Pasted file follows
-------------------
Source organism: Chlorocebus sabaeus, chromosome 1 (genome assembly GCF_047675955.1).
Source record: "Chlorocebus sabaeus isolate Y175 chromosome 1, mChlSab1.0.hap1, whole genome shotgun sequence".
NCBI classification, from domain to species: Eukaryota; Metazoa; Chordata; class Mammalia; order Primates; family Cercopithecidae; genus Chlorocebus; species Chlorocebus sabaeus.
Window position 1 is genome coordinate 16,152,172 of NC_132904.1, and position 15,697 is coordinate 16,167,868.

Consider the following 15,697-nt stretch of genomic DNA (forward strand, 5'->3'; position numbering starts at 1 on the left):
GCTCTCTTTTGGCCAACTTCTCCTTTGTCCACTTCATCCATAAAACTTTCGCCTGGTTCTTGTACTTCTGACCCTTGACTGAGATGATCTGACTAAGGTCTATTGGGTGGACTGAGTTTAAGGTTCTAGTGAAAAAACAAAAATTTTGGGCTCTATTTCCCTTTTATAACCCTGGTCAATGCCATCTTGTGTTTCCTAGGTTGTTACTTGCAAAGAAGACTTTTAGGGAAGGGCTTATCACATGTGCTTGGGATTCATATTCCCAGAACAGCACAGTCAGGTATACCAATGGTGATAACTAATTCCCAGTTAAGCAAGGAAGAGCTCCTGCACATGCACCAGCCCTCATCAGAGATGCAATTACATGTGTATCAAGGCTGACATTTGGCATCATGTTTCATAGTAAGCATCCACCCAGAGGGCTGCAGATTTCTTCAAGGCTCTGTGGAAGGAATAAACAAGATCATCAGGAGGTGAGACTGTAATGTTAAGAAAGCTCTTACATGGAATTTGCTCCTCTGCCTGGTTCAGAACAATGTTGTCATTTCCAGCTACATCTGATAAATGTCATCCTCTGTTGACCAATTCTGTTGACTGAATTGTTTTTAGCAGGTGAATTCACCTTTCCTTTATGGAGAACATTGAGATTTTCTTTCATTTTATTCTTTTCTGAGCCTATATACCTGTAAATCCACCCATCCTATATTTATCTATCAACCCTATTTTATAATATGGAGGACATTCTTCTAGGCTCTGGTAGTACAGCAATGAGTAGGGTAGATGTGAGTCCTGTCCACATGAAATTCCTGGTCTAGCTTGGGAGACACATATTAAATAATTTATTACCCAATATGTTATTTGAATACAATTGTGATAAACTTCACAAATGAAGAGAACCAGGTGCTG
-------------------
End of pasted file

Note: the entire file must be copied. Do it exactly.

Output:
Source organism: Chlorocebus sabaeus, chromosome 1 (genome assembly GCF_047675955.1).
Source record: "Chlorocebus sabaeus isolate Y175 chromosome 1, mChlSab1.0.hap1, whole genome shotgun sequence".
NCBI classification, from domain to species: Eukaryota; Metazoa; Chordata; class Mammalia; order Primates; family Cercopithecidae; genus Chlorocebus; species Chlorocebus sabaeus.
Window position 1 is genome coordinate 16,152,172 of NC_132904.1, and position 15,697 is coordinate 16,167,868.

Consider the following 15,697-nt stretch of genomic DNA (forward strand, 5'->3'; position numbering starts at 1 on the left):
GCTCTCTTTTGGCCAACTTCTCCTTTGTCCACTTCATCCATAAAACTTTCGCCTGGTTCTTGTACTTCTGACCCTTGACTGAGATGATCTGACTAAGGTCTATTGGGTGGACTGAGTTTAAGGTTCTAGTGAAAAAACAAAAATTTTGGGCTCTATTTCCCTTTTATAACCCTGGTCAATGCCATCTTGTGTTTCCTAGGTTGTTACTTGCAAAGAAGACTTTTAGGGAAGGGCTTATCACATGTGCTTGGGATTCATATTCCCAGAACAGCACAGTCAGGTATACCAATGGTGATAACTAATTCCCAGTTAAGCAAGGAAGAGCTCCTGCACATGCACCAGCCCTCATCAGAGATGCAATTACATGTGTATCAAGGCTGACATTTGGCATCATGTTTCATAGTAAGCATCCACCCAGAGGGCTGCAGATTTCTTCAAGGCTCTGTGGAAGGAATAAACAAGATCATCAGGAGGTGAGACTGTAATGTTAAGAAAGCTCTTACATGGAATTTGCTCCTCTGCCTGGTTCAGAACAATGTTGTCATTTCCAGCTACATCTGATAAATGTCATCCTCTGTTGACCAATTCTGTTGACTGAATTGTTTTTAGCAGGTGAATTCACCTTTCCTTTATGGAGAACATTGAGATTTTCTTTCATTTTATTCTTTTCTGAGCCTATATACCTGTAAATCCACCCATCCTATATTTATCTATCAACCCTATTTTATAATATGGAGGACATTCTTCTAGGCTCTGGTAGTACAGCAATGAGTAGGGTAGATGTGAGTCCTGTCCACATGAAATTCCTGGTCTAGCTTGGGAGACACATATTAAATAATTTATTACCCAATATGTTATTTGAATACAATTGTGATAAACTTCACAAATGAAGAGAACCAGGTGCTG